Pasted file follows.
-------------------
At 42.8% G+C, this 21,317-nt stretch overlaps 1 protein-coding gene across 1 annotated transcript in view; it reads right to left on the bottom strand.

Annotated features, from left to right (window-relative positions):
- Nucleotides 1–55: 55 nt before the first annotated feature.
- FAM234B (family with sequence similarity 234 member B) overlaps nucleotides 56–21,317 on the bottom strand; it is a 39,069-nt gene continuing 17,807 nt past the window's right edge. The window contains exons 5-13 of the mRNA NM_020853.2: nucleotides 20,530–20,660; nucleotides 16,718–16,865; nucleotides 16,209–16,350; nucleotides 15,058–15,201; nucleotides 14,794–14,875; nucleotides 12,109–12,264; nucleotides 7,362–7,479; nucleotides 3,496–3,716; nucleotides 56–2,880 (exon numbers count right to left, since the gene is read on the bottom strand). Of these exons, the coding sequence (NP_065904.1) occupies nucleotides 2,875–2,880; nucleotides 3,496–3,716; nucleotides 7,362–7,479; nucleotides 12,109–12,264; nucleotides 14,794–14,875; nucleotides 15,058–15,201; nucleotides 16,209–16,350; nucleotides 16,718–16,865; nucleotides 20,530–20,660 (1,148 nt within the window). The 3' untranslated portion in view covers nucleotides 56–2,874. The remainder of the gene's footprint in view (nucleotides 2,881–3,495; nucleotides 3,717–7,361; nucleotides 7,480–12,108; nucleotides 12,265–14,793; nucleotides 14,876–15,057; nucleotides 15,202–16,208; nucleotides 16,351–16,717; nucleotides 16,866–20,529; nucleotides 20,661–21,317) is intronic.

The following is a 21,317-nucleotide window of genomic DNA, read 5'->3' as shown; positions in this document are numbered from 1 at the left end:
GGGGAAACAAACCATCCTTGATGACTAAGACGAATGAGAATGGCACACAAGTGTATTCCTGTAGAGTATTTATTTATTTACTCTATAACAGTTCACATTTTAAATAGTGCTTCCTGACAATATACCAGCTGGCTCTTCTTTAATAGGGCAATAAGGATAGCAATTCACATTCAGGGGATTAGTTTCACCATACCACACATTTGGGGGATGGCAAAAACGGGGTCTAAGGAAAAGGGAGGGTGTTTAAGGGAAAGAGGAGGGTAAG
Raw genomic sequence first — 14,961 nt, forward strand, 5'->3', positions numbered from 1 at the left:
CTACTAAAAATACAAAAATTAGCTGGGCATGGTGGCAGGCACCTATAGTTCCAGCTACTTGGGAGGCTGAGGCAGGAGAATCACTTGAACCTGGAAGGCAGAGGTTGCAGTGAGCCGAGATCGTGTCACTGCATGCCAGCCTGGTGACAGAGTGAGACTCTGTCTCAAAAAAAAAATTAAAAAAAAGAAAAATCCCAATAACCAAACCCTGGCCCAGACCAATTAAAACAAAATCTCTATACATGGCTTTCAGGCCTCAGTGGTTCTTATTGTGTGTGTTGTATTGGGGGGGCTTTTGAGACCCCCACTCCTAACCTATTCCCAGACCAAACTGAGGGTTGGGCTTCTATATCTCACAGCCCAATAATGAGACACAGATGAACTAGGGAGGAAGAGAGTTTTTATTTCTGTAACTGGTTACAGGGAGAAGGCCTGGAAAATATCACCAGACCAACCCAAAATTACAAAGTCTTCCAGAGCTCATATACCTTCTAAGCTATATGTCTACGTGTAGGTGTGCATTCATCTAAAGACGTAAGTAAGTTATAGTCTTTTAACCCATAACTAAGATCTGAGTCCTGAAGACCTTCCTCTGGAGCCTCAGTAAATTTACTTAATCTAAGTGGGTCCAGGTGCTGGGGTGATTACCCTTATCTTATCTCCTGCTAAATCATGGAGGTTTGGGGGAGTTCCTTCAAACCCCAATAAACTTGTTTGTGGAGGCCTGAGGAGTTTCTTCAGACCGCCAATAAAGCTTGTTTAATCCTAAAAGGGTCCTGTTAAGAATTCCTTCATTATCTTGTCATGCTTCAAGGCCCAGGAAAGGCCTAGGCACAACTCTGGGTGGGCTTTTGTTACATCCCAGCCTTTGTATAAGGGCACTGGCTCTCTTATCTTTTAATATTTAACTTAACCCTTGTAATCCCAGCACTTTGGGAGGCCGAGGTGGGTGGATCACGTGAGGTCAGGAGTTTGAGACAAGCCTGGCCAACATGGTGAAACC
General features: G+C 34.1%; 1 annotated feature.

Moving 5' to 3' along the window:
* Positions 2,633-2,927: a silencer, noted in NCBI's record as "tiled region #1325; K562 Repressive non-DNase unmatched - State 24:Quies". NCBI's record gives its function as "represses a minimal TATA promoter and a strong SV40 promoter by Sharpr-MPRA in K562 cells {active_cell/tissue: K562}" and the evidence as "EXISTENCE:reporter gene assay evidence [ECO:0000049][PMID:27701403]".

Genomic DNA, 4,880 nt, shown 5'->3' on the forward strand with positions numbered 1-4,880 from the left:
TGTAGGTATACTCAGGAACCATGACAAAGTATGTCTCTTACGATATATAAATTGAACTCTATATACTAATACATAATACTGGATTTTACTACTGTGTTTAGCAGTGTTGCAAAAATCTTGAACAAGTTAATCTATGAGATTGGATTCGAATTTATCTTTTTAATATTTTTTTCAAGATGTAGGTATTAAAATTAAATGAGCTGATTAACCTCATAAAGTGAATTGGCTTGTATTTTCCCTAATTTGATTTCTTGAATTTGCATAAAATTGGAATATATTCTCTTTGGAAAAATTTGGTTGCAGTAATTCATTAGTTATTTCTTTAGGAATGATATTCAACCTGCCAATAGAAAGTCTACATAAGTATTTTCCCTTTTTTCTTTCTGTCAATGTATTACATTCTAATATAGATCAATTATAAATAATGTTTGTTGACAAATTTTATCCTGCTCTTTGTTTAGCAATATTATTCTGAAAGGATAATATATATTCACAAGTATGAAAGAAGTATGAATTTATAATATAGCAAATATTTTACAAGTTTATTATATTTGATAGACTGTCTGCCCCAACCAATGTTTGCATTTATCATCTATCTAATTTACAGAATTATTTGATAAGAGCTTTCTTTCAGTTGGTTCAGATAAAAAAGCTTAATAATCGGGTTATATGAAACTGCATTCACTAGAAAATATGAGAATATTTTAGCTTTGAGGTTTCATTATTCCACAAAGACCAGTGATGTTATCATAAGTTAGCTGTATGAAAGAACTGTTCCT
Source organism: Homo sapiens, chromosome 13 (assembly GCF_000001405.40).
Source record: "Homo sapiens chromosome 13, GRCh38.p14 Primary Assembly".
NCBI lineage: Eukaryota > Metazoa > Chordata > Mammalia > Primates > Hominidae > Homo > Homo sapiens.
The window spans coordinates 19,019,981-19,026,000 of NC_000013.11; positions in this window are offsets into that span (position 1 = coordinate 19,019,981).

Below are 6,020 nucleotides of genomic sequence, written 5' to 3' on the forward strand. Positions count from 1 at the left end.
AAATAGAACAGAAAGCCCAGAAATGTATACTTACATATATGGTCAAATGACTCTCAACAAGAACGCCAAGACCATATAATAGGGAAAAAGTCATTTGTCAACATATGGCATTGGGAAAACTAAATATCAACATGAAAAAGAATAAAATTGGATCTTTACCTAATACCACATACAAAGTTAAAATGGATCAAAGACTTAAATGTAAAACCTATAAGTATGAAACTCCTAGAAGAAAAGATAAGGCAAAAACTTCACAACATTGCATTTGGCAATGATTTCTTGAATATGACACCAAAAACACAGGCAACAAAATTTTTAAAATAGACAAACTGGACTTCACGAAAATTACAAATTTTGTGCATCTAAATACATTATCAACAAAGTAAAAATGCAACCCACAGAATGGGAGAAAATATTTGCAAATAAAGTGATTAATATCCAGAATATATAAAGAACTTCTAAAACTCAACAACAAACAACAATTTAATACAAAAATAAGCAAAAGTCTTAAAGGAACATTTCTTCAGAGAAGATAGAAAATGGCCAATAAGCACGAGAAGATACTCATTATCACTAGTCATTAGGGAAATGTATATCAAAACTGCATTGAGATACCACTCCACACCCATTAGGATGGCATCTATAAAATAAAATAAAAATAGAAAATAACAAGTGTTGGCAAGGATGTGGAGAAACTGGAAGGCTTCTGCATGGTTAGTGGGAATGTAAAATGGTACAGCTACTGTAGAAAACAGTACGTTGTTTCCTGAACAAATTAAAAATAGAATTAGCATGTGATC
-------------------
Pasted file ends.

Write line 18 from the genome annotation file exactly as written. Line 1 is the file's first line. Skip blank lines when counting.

Below are 6,020 nucleotides of genomic sequence, written 5' to 3' on the forward strand. Positions count from 1 at the left end.